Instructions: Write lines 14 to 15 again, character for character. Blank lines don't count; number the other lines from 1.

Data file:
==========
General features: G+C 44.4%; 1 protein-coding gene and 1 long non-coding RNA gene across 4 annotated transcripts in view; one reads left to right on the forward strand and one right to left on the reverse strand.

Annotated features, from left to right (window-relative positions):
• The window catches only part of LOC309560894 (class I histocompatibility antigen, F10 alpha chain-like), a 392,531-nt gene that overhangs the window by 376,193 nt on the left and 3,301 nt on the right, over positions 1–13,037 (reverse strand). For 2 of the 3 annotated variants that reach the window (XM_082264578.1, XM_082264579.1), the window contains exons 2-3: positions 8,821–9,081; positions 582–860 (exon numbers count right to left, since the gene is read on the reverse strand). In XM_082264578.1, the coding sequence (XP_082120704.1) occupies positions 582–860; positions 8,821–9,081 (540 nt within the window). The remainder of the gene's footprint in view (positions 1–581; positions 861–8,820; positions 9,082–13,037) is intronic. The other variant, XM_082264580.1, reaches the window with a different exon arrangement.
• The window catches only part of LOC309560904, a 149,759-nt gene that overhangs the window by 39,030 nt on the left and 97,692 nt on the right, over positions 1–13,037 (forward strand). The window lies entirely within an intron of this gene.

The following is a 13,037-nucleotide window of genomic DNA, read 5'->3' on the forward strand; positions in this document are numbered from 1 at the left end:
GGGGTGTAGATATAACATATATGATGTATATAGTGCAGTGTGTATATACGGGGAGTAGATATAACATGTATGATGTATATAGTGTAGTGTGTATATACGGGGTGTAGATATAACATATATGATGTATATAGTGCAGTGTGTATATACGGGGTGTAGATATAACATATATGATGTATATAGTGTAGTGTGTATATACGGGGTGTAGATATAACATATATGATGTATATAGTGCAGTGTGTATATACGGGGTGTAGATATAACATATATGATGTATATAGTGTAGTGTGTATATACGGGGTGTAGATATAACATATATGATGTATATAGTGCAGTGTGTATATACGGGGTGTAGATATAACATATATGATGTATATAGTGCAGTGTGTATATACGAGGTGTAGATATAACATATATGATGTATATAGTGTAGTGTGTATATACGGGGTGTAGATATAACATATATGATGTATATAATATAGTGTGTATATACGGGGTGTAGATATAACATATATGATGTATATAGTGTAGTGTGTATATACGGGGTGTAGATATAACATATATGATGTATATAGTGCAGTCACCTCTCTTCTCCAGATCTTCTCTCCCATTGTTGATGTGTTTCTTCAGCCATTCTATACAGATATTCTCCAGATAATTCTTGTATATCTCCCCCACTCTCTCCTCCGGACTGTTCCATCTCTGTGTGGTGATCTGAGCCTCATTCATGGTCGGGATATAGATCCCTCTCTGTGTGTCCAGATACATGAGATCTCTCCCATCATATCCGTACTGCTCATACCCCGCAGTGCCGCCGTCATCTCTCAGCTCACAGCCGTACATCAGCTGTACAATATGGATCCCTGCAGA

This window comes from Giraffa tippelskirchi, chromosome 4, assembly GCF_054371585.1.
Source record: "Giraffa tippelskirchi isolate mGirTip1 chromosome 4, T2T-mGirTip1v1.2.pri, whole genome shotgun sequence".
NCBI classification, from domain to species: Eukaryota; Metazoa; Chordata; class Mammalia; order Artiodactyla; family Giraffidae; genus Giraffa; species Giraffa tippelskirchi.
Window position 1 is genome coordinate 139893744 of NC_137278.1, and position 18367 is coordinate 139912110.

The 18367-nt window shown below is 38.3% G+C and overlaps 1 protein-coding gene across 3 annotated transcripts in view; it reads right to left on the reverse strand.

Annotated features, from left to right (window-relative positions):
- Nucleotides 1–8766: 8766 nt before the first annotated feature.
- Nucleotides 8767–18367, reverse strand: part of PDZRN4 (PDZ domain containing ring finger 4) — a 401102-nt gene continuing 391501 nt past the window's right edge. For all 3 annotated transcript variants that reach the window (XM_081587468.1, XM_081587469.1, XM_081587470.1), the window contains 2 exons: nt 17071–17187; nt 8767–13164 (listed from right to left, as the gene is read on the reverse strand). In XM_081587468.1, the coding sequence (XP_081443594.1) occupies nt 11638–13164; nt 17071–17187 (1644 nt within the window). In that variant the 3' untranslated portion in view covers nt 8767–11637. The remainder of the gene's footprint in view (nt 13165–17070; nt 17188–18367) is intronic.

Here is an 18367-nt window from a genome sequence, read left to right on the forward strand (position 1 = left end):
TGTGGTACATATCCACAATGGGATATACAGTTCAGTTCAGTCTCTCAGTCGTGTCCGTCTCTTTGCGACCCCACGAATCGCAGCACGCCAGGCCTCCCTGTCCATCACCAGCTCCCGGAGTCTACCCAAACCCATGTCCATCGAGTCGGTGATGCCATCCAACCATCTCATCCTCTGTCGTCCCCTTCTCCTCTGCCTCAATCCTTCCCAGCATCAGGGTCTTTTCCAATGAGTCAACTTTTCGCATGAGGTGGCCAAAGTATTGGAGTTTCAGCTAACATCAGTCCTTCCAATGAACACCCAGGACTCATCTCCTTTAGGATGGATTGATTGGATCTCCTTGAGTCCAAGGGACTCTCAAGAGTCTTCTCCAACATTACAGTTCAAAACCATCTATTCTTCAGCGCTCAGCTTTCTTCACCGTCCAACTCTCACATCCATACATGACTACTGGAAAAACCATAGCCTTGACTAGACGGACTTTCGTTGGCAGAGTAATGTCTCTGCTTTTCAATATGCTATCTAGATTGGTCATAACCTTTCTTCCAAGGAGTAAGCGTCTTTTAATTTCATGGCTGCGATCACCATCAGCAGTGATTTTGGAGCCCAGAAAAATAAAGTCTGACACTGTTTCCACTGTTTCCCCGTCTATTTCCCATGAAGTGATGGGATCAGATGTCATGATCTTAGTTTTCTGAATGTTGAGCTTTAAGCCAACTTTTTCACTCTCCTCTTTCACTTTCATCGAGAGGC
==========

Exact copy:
- Nucleotides 8767–18367, reverse strand: part of PDZRN4 (PDZ domain containing ring finger 4) — a 401102-nt gene continuing 391501 nt past the window's right edge. For all 3 annotated transcript variants that reach the window (XM_081587468.1, XM_081587469.1, XM_081587470.1), the window contains 2 exons: nt 17071–17187; nt 8767–13164 (listed from right to left, as the gene is read on the reverse strand). In XM_081587468.1, the coding sequence (XP_081443594.1) occupies nt 11638–13164; nt 17071–17187 (1644 nt within the window). In that variant the 3' untranslated portion in view covers nt 8767–11637. The remainder of the gene's footprint in view (nt 13165–17070; nt 17188–18367) is intronic.

Here is an 18367-nt window from a genome sequence, read left to right on the forward strand (position 1 = left end):